Umpires were paid three times more to officiate in the men’s Hundred this summer than in the women’s Hundred, the Guardian can reveal.
On-field and TV umpires in the women’s Hundred were paid a fee of £300 to officiate in each group‑stage match, while those tasked with officiating in men’s group fixtures were paid £1,000 a game. For the women’s final, umpires received £1,000; yet in the men’s the fee was £2,500.
The news comes just days after the England and Wales Cricket Board announced the England women’s team would receive the same match fees in internationals as the England men. However, there is no evidence that any similar move is afoot within umpiring. An ECB spokesperson said in a statement that the board is “working hard to secure a pipeline of women coming into umpiring”, and that it is committed to “increasing pay for umpires who officiate in women’s professional cricket ahead of the 2024 season”.
Although women can umpire in the men’s Hundred, the disparity disproportionately affects female umpires. In 2023 just one woman, Sue Redfern, officiated in a men’s game, while seven of the umpires in the women’s Hundred were female.
Additionally, all bar one of the 34 umpires who the ECB employs full-time to umpire in elite English cricket are male. Redfern is again the exception, having become the first female appointee to the panel when it was reconstituted in March 2022. Full-time umpires on the ECB’s professional umpires’ team, the panel which officiates in elite men’s cricket, can expect to earn in the region of £40,000 a year, with any match fees classed as additional earnings.
By contrast, umpires in domestic and international women’s cricket are granted only one-year retainers, currently worth between £2,500 and £4,000. Match fees in the women’s 50‑over Rachael Heyhoe Flint Trophy and 20-over Charlotte Edwards Cup are set at just £80 a game.
In 2022, the retainers were set at between £5,000 and £7,500, but the Guardian has learned that in April this year the retainers were halved with no notice.
One Stage 3-qualified umpire, who did not wish to be named, told the Guardian: “Dropping the retainer by half is a big deal for us. For a lot of the girls that was a wake-up call to go: ‘We don’t know if we can continue to do this.’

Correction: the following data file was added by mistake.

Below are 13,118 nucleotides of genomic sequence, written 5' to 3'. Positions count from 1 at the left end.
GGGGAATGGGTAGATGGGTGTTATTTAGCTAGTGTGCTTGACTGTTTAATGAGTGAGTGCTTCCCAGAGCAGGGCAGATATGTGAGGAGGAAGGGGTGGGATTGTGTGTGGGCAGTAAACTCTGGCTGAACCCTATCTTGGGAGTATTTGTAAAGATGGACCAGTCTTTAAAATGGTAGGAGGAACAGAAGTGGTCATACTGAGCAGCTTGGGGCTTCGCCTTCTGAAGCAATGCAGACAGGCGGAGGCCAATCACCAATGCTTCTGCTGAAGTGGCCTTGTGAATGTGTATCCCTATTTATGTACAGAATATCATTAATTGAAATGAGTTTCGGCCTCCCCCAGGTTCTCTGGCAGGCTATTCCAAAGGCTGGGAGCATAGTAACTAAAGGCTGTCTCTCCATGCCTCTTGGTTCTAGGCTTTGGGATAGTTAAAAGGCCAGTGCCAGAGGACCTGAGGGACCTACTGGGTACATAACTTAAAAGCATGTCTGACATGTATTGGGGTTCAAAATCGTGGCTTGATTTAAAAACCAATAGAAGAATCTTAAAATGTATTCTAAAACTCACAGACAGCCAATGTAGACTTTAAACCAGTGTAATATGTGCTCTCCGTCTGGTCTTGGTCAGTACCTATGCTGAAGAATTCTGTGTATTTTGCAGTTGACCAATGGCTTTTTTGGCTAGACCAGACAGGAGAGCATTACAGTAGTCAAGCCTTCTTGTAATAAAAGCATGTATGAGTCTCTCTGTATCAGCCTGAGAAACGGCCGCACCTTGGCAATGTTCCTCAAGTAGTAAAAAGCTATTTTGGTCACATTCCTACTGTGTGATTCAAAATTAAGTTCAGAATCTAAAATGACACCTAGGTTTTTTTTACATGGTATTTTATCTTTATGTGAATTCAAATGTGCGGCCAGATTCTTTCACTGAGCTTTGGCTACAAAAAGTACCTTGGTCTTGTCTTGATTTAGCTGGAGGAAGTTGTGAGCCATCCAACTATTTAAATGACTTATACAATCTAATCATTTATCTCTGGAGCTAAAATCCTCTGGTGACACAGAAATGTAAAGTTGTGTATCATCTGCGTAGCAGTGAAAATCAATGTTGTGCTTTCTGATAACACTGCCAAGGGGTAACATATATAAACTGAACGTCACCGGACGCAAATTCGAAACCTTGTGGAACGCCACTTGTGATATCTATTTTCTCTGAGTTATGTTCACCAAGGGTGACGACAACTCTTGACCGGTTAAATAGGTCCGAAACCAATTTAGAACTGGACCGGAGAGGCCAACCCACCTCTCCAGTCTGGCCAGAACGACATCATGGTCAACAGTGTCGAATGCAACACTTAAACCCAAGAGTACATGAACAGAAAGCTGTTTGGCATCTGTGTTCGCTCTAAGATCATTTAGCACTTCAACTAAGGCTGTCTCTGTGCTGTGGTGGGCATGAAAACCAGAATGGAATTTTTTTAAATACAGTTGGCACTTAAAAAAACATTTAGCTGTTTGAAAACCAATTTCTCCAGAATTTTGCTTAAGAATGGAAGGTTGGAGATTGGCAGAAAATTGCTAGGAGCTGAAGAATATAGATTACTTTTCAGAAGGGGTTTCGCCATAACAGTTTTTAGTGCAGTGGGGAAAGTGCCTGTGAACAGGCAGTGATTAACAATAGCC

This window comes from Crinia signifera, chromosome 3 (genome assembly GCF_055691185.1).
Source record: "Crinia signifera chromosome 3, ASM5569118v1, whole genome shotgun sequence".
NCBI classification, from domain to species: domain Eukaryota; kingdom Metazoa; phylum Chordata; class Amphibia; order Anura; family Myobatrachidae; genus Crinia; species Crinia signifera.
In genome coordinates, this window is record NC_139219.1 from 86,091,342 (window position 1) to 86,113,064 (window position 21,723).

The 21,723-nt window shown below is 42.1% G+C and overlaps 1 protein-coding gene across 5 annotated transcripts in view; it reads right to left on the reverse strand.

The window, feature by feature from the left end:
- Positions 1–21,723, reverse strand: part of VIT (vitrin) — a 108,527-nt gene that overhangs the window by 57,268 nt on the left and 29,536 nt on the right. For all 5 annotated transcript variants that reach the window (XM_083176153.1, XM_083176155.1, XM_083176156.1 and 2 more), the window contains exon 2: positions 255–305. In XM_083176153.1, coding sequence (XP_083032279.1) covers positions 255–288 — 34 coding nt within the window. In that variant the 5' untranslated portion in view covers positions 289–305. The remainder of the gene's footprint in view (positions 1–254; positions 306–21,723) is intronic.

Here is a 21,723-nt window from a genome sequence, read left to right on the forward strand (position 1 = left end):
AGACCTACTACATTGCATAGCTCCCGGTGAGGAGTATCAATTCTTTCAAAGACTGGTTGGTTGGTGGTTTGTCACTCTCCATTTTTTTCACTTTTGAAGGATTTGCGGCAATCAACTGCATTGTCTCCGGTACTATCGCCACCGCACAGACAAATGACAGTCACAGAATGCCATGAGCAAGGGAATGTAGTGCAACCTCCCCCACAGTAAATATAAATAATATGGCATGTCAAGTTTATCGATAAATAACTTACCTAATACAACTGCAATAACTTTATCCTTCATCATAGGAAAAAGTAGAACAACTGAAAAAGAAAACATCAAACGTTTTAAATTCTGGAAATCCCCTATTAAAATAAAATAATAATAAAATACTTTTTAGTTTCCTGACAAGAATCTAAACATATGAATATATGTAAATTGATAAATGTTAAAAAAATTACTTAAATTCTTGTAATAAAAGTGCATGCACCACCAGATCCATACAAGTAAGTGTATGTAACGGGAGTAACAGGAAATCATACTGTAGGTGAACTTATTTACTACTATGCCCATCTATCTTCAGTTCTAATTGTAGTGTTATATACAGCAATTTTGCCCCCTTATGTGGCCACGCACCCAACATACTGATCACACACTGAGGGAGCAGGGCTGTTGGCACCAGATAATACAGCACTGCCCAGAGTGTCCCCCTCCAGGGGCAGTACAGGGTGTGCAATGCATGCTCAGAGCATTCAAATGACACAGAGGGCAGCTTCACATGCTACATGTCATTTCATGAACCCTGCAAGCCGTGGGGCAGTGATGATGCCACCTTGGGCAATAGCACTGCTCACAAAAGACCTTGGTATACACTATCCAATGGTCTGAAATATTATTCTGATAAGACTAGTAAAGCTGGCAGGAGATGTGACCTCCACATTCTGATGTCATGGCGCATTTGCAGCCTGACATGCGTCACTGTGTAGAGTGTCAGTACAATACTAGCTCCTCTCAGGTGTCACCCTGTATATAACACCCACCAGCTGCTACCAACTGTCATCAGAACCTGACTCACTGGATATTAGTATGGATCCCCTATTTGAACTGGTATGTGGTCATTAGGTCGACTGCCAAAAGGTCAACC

“The ECB say that they want more female umpires, and that they want to encourage people to get into umpiring, but they don’t make it easy.
“There needs to be a recognition that a lot of umpires that are doing women’s cricket either have jobs or study, and ultimately have to balance the two, and try to do that successfully. If we were given a bit more money, it would make our lives easier.”
Many female umpires have to take holiday or unpaid leave from work in order to be able to officiate in matches. According to one umpire who officiates in women’s internationals, there is also a disparity in uniform provision and expenses payments.
“For men’s matches, all uniform is provided before the season starts in April. For women’s matches, we’re still asking for stuff in May and it’s not arrived yet,” the umpire said.
“Because the men’s umpires are employees, they have access to an expenses system that the ECB uses, which means they get access to their expenses within a week after they’ve spent them.
“We don’t have access to that because we’re self-employed, so we have to put in an invoice and it takes a month for us to get our expenses back. Nothing is managed in the same way.”
The Hundred is touted by the ECB as helping to “drive greater gender parity in sport”, yet the board has previously come under fire for the vast inequality between salaries in the Hundred, which range from £7,500 to £31,250 for the women’s competition, and £30,000 to £125,000 for the men’s. Additionally the ECB’s 2022 gender pay-gap report showed an existing pay gap of 44% within the organisation. Women’s cricket umpires are excluded from this data as they are not classed as ECB employees.
The ECB was also heavily criticised in the recent Independent Commission for Equity in Cricket report for pay disparities between men’s and women’s cricket and has been tasked with equalising pay in domestic cricket by 2029 and international cricket in 2030. The report, however, did not discuss the salaries of match officials.
An ECB spokesperson said: “We recognise there are improvements for us to make with regards to remuneration for officials across the women’s professional game, and that there are wider challenges pertaining to the women’s professional game, many of which were highlighted in the Icec report.
“We are working hard to secure a pipeline of women coming into umpiring, as well as other areas of cricket including coaching and leadership, but we know that there is still a huge amount of work to be done.
“We expect to see more female umpires progressing to all levels of the game in future years, following the establishment of a new officiating pathway.”